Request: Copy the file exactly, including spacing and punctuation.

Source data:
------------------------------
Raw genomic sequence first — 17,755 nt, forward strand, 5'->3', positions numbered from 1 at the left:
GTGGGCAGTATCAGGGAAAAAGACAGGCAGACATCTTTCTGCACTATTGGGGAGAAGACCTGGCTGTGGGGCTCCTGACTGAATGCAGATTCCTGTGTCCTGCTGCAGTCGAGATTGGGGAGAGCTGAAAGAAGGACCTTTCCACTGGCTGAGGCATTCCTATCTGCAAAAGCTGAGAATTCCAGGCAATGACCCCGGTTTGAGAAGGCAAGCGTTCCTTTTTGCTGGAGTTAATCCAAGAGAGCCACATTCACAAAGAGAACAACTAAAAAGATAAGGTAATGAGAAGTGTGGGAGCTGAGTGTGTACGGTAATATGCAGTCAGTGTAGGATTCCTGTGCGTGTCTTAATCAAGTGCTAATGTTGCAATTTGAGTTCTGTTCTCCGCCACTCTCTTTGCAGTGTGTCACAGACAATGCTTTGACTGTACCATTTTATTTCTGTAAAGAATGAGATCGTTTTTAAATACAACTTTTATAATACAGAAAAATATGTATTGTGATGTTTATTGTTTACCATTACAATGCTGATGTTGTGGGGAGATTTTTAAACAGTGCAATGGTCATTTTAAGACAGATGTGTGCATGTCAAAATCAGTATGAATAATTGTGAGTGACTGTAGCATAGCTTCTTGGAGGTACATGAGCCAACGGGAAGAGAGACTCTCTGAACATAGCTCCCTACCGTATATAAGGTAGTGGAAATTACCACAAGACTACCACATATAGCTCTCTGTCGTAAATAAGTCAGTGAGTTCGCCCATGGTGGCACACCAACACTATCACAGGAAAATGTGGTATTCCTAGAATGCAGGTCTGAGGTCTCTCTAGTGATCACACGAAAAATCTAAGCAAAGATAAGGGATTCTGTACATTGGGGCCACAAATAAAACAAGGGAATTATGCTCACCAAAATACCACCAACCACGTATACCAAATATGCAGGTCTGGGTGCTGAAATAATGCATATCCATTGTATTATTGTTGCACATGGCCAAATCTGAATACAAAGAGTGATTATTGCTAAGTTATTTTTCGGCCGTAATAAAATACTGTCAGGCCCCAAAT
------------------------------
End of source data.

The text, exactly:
Raw genomic sequence first — 17,755 nt, forward strand, 5'->3', positions numbered from 1 at the left:
GTGGGCAGTATCAGGGAAAAAGACAGGCAGACATCTTTCTGCACTATTGGGGAGAAGACCTGGCTGTGGGGCTCCTGACTGAATGCAGATTCCTGTGTCCTGCTGCAGTCGAGATTGGGGAGAGCTGAAAGAAGGACCTTTCCACTGGCTGAGGCATTCCTATCTGCAAAAGCTGAGAATTCCAGGCAATGACCCCGGTTTGAGAAGGCAAGCGTTCCTTTTTGCTGGAGTTAATCCAAGAGAGCCACATTCACAAAGAGAACAACTAAAAAGATAAGGTAATGAGAAGTGTGGGAGCTGAGTGTGTACGGTAATATGCAGTCAGTGTAGGATTCCTGTGCGTGTCTTAATCAAGTGCTAATGTTGCAATTTGAGTTCTGTTCTCCGCCACTCTCTTTGCAGTGTGTCACAGACAATGCTTTGACTGTACCATTTTATTTCTGTAAAGAATGAGATCGTTTTTAAATACAACTTTTATAATACAGAAAAATATGTATTGTGATGTTTATTGTTTACCATTACAATGCTGATGTTGTGGGGAGATTTTTAAACAGTGCAATGGTCATTTTAAGACAGATGTGTGCATGTCAAAATCAGTATGAATAATTGTGAGTGACTGTAGCATAGCTTCTTGGAGGTACATGAGCCAACGGGAAGAGAGACTCTCTGAACATAGCTCCCTACCGTATATAAGGTAGTGGAAATTACCACAAGACTACCACATATAGCTCTCTGTCGTAAATAAGTCAGTGAGTTCGCCCATGGTGGCACACCAACACTATCACAGGAAAATGTGGTATTCCTAGAATGCAGGTCTGAGGTCTCTCTAGTGATCACACGAAAAATCTAAGCAAAGATAAGGGATTCTGTACATTGGGGCCACAAATAAAACAAGGGAATTATGCTCACCAAAATACCACCAACCACGTATACCAAATATGCAGGTCTGGGTGCTGAAATAATGCATATCCATTGTATTATTGTTGCACATGGCCAAATCTGAATACAAAGAGTGATTATTGCTAAGTTATTTTTCGGCCGTAATAAAATACTGTCAGGCCCCAAAT